Endesa Chile (NYSE:EOC) falls in our newest category of favorite dividend stocks: Emerging market utilities with big dividends. Endesa Chile owns 29 power plants (including hydro-electric, thermal and wind powered) which distribute power to Colombia, Argentina, Peru and Brazil. Additionally the company accounts for 37.4% of the total generation capacity of Chile, making it one of the largest players in the local market.
The company operates in a favorite sector among dividend investors (because of the stable payouts) but has big upside not usually found in utility companies because of its exposure to the Latin American economies. The recent Wall St. panic has turned a lot of good dividend paying stocks into great ones. This stock went from being a good value at $55 to being a great value at $49. Investors can now pick this up at 5.2% yield:
The current PE ratio stands at about 12, which is in-line with its peers, but the real value here is in their future growth in delivering electricity to more households that will require increasingly more power as their economies expand. That exposure to growing Latin American economies as well as the usual advantages that utility companies enjoy (regulated monopolies, fixed pricing) make this a great long-term dividend play.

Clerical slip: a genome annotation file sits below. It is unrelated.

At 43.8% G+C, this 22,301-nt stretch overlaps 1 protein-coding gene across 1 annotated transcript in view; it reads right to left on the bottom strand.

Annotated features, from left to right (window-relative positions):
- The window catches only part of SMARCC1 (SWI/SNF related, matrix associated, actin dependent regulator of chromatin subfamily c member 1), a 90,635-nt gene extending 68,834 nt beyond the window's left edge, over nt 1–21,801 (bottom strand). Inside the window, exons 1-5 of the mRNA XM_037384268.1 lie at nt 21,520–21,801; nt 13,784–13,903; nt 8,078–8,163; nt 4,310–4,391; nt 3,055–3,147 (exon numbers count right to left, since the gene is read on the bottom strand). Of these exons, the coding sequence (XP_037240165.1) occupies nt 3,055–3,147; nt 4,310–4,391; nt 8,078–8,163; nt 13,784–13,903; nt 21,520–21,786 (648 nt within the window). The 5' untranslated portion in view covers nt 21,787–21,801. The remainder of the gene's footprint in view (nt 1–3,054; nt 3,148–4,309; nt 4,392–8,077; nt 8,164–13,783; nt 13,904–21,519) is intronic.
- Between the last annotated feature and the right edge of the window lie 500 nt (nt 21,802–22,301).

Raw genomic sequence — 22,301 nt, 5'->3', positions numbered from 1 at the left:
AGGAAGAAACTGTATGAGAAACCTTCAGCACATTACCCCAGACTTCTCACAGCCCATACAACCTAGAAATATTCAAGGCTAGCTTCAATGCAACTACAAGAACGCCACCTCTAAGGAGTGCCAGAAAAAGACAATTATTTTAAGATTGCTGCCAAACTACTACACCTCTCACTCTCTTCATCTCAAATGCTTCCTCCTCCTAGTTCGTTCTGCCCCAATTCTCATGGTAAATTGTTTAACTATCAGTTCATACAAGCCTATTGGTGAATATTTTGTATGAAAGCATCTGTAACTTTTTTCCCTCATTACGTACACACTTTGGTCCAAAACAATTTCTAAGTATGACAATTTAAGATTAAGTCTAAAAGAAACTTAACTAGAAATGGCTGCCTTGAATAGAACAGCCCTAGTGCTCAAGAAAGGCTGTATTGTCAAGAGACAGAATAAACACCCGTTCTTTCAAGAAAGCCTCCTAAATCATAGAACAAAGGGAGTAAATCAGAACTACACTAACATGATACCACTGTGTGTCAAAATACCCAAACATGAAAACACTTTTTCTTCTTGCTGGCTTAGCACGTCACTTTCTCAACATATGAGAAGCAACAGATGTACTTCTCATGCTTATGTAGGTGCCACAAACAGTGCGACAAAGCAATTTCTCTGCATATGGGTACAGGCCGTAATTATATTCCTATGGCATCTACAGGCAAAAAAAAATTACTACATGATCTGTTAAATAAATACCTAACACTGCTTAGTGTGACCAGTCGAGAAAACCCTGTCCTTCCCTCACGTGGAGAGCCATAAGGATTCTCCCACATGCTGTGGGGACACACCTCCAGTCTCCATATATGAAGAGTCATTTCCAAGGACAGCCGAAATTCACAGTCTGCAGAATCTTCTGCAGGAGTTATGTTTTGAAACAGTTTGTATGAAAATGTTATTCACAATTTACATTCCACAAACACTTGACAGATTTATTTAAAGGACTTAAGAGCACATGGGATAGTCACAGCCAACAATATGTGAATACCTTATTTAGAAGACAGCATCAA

A recent Barron’s article noted:
"They are in some of the fastest-growing areas of the world, and in some places they have a monopoly situation," says Paul Dietrich, CEO of Foxhall Capital Management, which owns Endesa Chile shares. "They are making cash hand over fist."
The demand for electricity is expected to rise sharply in Chile as the economy progresses and industrialization continues to take hold. This means poor households that had little in the way of electronic appliances become wealthier and are able to buy microwaves, refrigerators, vacuum cleaners, etc. All this means more electricity demand.
Another HUGE reason we love foreign dividend paying stocks is the embedded currency appreciation. We fully expect the USD to continue its decline, particularly against the currencies of resource-rich, growing economies. For that reason, we love the idea of owning a piece of a growing business that pays dividends in an appreciating currency.